19 relations: Alec B. Francis, Brooks Benedict, Carlton Griffin, Comedy film, Cross country running, Edwards Davis, Elgin Lessley, First National Pictures, Frank Capra, Harry Edwards (director), Harry Langdon, Intertitle, Joan Crawford, List of American comedy films, Silent film, Tom Murray (actor), TV Guide, United States, 1926 in film.
Alec B. Francis (born Alec Francis Budd, 2 December 1867 – 6 July 1934) was an English actor, largely of the silent era.
Brooks Benedict (born Harold J. Mann, February 6, 1896 – January 1, 1968) was an American actor of the silent and sound film era, where he played supporting and utility roles in over 300 films, mostly uncredited.
Carlton Griffin (May 23, 1893 - July 24, 1940) was an American film actor.
Comedy is a genre of film in which the main emphasis is on humor.
Cross country running is a sport in which teams and individuals run a race on open-air courses over natural terrain such as dirt or grass.
Edwards Davis (1867–1936) was an American film actor.
Elgin Lessley (also credited as Lesly, Lessly, and Leslie) (June 10, 1883 - January 10, 1944) was an American hand-crank cameraman of the silent film era—a period of filmmaking when virtually all special effects work had to be produced inside the camera during filming.
First National Pictures was an American motion picture production and distribution company.
Frank Russell Capra (born Francesco Rosario Capra; May 18, 1897September 3, 1991) was a Sicilian American film director, producer and writer who became the creative force behind some of the major award-winning films of the 1930s and 1940s.
Harry Edwards (October 11, 1887 - May 26, 1952) was a Canadian-born American film director and actor.
Harry Philmore Langdon (June 15, 1884 – December 22, 1944) was an American comedian who appeared in vaudeville, silent films (where he had his greatest fame), and talkies.
In films, an intertitle (also known as a title card) is a piece of filmed, printed text edited into the midst of (i.e. inter-) the photographed action at various points.
Joan Crawford (born Lucille Fay LeSueur; March 23, c. 1904 – May 10, 1977) was an American film and television actress who began her career as a dancer and stage showgirl. In 1999, the American Film Institute ranked Crawford tenth on its list of the greatest female stars of Classic Hollywood Cinema. Beginning her career as a dancer in traveling theatrical companies, before debuting as a chorus girl on Broadway, Crawford signed a motion picture contract with Metro-Goldwyn-Mayer in 1925. In the 1930s, Crawford's fame rivaled, and later outlasted, MGM colleagues Norma Shearer and Greta Garbo. Crawford often played hard-working young women who find romance and success. These stories were well received by Depression-era audiences, and were popular with women. Crawford became one of Hollywood's most prominent movie stars, and one of the highest-paid women in the United States, but her films began losing money, and, by the end of the 1930s, she was labelled "box office poison". But her career gradually improved in the early 1940s, and she made a major comeback in 1945 by starring in Mildred Pierce, for which she won the Academy Award for Best Actress. She would go on to receive Best Actress nominations for Possessed (1947) and Sudden Fear (1952). She continued to act in film and television throughout the 1950s and 1960s; she achieved box office success with the highly successful horror film Whatever Happened To Baby Jane? (1962), in which she starred alongside Bette Davis, her long-time rival. In 1955, Crawford became involved with the Pepsi-Cola Company through her marriage to company Chairman Alfred Steele. After his death in 1959, Crawford was elected to fill his vacancy on the board of directors, serving until she was forcibly retired in 1973. After the release of the British horror film Trog in 1970, Crawford retired from the screen. Following a public appearance in 1974, after which unflattering photographs were published, Crawford withdrew from public life and became increasingly reclusive until her death in 1977. Crawford married four times. Her first three marriages ended in divorce; the last ended with the death of husband Alfred Steele. She adopted five children, one of whom was reclaimed by his birth mother. Crawford's relationships with her two elder children, Christina and Christopher, were acrimonious. Crawford disinherited the two, and, after Crawford's death, Christina wrote a well-known "tell-all" memoir titled Mommie Dearest (1978).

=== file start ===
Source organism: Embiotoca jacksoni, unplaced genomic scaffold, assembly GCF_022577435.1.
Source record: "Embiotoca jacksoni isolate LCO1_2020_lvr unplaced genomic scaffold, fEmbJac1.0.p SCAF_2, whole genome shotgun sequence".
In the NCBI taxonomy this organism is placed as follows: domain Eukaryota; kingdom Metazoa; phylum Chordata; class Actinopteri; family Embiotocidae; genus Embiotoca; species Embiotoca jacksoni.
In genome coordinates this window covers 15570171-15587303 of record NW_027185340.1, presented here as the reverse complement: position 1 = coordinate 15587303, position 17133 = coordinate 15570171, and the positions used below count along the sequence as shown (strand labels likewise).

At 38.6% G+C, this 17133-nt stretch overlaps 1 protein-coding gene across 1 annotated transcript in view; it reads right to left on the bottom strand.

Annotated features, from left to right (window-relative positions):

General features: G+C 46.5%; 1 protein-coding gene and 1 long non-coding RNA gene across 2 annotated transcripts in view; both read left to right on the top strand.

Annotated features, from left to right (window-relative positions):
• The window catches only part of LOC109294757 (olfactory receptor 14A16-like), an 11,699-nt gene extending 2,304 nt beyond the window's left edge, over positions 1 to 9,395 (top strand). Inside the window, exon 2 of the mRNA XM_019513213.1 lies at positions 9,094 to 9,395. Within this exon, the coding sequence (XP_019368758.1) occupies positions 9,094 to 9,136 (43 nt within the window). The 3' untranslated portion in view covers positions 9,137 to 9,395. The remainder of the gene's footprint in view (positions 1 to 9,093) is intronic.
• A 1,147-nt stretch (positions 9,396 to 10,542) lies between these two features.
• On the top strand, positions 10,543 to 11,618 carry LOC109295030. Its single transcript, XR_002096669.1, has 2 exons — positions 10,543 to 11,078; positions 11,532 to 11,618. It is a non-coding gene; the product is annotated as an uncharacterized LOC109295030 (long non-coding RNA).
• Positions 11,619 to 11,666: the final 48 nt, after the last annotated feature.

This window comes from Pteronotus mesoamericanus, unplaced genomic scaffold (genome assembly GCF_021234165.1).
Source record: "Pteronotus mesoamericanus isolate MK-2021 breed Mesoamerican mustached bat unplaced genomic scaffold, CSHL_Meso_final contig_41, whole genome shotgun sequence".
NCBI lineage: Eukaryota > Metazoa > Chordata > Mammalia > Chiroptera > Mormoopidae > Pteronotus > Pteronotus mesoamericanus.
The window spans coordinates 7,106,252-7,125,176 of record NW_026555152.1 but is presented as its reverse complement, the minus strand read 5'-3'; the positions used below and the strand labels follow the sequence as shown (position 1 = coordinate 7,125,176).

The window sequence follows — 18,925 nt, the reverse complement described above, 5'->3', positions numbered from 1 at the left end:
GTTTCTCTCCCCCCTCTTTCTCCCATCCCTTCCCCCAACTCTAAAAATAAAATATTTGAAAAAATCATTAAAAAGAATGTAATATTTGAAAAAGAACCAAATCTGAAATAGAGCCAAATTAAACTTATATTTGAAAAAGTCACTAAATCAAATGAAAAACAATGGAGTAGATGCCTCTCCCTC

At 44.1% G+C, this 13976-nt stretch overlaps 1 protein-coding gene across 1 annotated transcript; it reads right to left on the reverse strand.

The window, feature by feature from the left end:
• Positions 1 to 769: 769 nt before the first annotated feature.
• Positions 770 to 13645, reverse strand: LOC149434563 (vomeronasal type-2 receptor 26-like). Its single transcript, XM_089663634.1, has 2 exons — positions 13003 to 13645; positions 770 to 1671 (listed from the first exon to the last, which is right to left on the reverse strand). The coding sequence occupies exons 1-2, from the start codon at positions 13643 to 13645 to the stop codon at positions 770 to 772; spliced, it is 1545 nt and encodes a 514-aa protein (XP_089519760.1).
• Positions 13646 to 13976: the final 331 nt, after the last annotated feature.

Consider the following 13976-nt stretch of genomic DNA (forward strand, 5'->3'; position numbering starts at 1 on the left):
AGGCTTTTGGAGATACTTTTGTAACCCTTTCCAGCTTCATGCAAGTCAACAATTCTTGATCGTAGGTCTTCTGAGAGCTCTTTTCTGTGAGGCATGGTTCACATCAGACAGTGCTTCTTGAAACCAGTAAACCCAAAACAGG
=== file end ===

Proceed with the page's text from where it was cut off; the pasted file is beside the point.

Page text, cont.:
This is a list of American comedy films.
A silent film is a film with no synchronized recorded sound (and in particular, no spoken dialogue).
Tom Murray (September 8, 1874 – August 27, 1935) was an American film actor.
TV Guide is a bi-weekly American magazine that provides television program listings information as well as television-related news, celebrity interviews and gossip, film reviews, crossword puzzles, and, in some issues, horoscopes.
The United States of America (USA), commonly known as the United States (U.S.) or America, is a federal republic composed of 50 states, a federal district, five major self-governing territories, and various possessions.
The following is an overview of 1926 in film, including significant events, a list of films released and notable births and deaths.